King Herod I is among the most reviled villains of the Bible’s New Testament. According to the Gospel of Matthew, Herod ordered a massacre of newborn babies upon learning of Jesus Christ’s birth in Bethlehem. Matthew 2:16 reads: “When Herod realized that he had been outwitted by the Magi, he was furious, and he gave orders to kill all the boys in Bethlehem and its vicinity who were two years old and under, in accordance with the time he had learned from the Magi.”
Although historians and theologians alike have argued about the historicity of this particular event, the archaeological record of his existence is indisputable.
Herod is generally believed to have lived between 74 and 4 BC and ruled over the independent Kingdom of Judea, despite the looming shadow of Rome.
Besides the evil deeds described in the Bible, Herod is regarded as one of Judea’s most prolific builders, whose magnificent projects are still enjoyed today.
Herod is remembered for expanding the Temple in Jerusalem (516 BC to 70 AD), the maritime city of Caesarea and the mountain fortress of Masada on the eastern edge of the Judean Desert.
The latter, in particular, has provided historians and archaeologists with tantalising evidence of King Herod’s life.
According to Tom Meyer, a professor in Bible studies at Shasta Bible College and Graduate School in California, US, an excavation at the site revealed a 2,000-year-old inscription bearing the king’s name.
The Bible expert told Express.co.uk: “The first ever inscription with the full title of the most infamous king of the New Testament has been found by archaeologists.
“Ehud Netzer, who discovered the tomb of Herod the Great at the Herodium, has also found an inscription bearing the infamous king’s name at Masada.”
Masada is an impressive fortification build atop of a 1,33ft-tall rock plateau near Israel’s modern-day border with Jordan and the western shores of the Dead Sea.
The easily defensible position is believed to have been constructed between 37 and 31 BC, and played a critical role more than 100 years later during the First Jewish-Roman War.
Professor Meyer said: “Herod was well aware of the strategic advantages to controlling Masada.
“He chose the site as one of his five strongholds and, according to Josephus, as his winter palace.
“During Herod’s reign, luxurious palaces were built on the plateau around 35 BC, in addition to storerooms, a synagogue, massive cisterns, and a casemate wall around the plateau’s perimeter.
“In 1996 Netzer and his team discovered a cave near the synagogue on the fortress’ plateau.”
This particular cave appears to have been used as a rubbish dump, as evidence by the rubble discovered within.
And yet, among the rubble, the archaeologists unearthed a number of large, broken vessels known as amphorae, as well as the preserved remains of foods.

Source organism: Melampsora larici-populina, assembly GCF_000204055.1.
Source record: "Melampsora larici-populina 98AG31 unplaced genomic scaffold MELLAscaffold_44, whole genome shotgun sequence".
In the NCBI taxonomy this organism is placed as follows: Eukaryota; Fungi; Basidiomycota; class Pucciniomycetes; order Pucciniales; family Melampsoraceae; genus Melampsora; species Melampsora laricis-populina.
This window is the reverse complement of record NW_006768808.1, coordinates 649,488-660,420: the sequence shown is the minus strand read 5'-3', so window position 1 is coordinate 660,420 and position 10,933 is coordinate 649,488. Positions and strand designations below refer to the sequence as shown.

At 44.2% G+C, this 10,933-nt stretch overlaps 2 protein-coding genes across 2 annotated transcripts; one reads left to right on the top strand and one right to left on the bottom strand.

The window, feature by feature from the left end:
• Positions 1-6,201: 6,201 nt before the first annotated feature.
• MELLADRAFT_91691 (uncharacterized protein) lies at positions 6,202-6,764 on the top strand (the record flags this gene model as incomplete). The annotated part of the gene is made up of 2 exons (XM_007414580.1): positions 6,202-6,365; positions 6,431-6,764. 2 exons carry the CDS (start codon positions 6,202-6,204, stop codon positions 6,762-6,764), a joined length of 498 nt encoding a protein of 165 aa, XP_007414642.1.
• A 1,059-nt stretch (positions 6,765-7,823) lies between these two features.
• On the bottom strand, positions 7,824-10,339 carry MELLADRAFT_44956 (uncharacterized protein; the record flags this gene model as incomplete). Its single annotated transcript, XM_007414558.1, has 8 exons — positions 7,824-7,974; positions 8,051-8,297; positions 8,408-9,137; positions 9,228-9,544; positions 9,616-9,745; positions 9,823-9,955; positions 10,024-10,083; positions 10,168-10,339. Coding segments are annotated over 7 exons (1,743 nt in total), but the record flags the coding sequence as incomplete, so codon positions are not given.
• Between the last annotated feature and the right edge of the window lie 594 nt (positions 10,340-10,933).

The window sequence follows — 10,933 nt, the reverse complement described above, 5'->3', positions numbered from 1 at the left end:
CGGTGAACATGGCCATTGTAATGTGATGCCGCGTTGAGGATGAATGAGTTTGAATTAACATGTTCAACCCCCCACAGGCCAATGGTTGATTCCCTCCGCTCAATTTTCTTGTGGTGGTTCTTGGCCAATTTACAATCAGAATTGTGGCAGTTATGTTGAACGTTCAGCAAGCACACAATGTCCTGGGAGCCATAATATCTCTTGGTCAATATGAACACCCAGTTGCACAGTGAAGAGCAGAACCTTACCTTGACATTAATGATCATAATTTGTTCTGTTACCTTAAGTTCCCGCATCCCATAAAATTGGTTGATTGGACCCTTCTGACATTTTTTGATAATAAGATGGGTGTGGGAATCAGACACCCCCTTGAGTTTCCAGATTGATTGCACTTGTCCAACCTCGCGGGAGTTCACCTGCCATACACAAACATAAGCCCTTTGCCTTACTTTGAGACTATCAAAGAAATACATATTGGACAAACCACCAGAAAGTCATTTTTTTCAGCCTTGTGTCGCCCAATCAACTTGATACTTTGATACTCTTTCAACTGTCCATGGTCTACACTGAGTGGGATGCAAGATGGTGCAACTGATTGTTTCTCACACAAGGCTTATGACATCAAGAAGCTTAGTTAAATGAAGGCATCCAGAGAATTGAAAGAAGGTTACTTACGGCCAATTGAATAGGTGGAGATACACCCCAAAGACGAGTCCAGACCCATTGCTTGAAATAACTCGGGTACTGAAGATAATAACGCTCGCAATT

These included the shells of eggs and nuts, as well the pits of olives and pits.
According to Professor Meyer, the rubbish may have been left behind by a crew of some 100 people who guarded the fortress.
He said: “Inscribed on one of the broken pieces of amphorae in Latin was the name and title ‘Herod, King of Judea’.
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“The cone-shaped, two-handled jug upon which the inscription was found originally held around 20 gallons of wine and dates to around 19 BC.
“The wine was likely exported to the Holy Land from Italy. This discovery related to Herod the Great once again testifies to the reliability and historical accuracy of the Bible.”
Professor Meyer strongly believes the discovery validates the Bible’s historical track record and proves “Herod was a real person who, as the Gospels spell out, really was the ruler of Judea who ordered the massacre of the innocents in a vain attempt to eliminate his newborn rival, Jesus the King of the Jews”.
Many historians, however, have challenged this theory over the years.
From a purely Biblical perspective, the so-called Massacre of the Innocents does not feature in any of the other three gospels.
The massacre was also not recorded by the Jewish historian Flavius Josephus, who penned the 20-volume Antiquities of the Jews.
In his 2013 book Born of a Virgin? Reconceiving Jesus in the Bible, Tradition and Theology, Andrew Lincoln argued the story may have been modelled on events in Exodus.
He wrote: “The episode of Herod’s killing of the baby boys in order to be rid of the child born king od the Jews (2.2-12) is modelled on Pharaoh’s attempt to kill all the male Israelites babies.”
Other scholars, such as Everett Ferguson, have argued that if a massacre was carried out in the town of Bethlehem, only a small number of children was killed – not enough for Josephus to be aware of.